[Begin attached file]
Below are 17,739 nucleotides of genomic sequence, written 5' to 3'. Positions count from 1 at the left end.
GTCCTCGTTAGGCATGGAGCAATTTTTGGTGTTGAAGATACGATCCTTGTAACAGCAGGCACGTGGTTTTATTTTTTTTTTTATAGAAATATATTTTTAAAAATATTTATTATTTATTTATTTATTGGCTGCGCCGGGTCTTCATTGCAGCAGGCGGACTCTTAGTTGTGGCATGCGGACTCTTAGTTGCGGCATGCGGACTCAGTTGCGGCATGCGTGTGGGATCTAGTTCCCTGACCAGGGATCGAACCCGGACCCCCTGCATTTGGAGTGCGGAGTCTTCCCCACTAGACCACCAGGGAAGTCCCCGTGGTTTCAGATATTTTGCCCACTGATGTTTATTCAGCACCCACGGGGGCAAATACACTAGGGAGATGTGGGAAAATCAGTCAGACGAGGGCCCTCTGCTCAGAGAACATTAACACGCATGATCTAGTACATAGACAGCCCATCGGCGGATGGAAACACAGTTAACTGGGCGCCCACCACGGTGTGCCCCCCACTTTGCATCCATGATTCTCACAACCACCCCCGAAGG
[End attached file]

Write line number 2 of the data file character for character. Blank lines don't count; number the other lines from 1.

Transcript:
GTCCTCGTTAGGCATGGAGCAATTTTTGGTGTTGAAGATACGATCCTTGTAACAGCAGGCACGTGGTTTTATTTTTTTTTTTATAGAAATATATTTTTAAAAATATTTATTATTTATTTATTTATTGGCTGCGCCGGGTCTTCATTGCAGCAGGCGGACTCTTAGTTGTGGCATGCGGACTCTTAGTTGCGGCATGCGGACTCAGTTGCGGCATGCGTGTGGGATCTAGTTCCCTGACCAGGGATCGAACCCGGACCCCCTGCATTTGGAGTGCGGAGTCTTCCCCACTAGACCACCAGGGAAGTCCCCGTGGTTTCAGATATTTTGCCCACTGATGTTTATTCAGCACCCACGGGGGCAAATACACTAGGGAGATGTGGGAAAATCAGTCAGACGAGGGCCCTCTGCTCAGAGAACATTAACACGCATGATCTAGTACATAGACAGCCCATCGGCGGATGGAAACACAGTTAACTGGGCGCCCACCACGGTGTGCCCCCCACTTTGCATCCATGATTCTCACAACCACCCCCGAAGG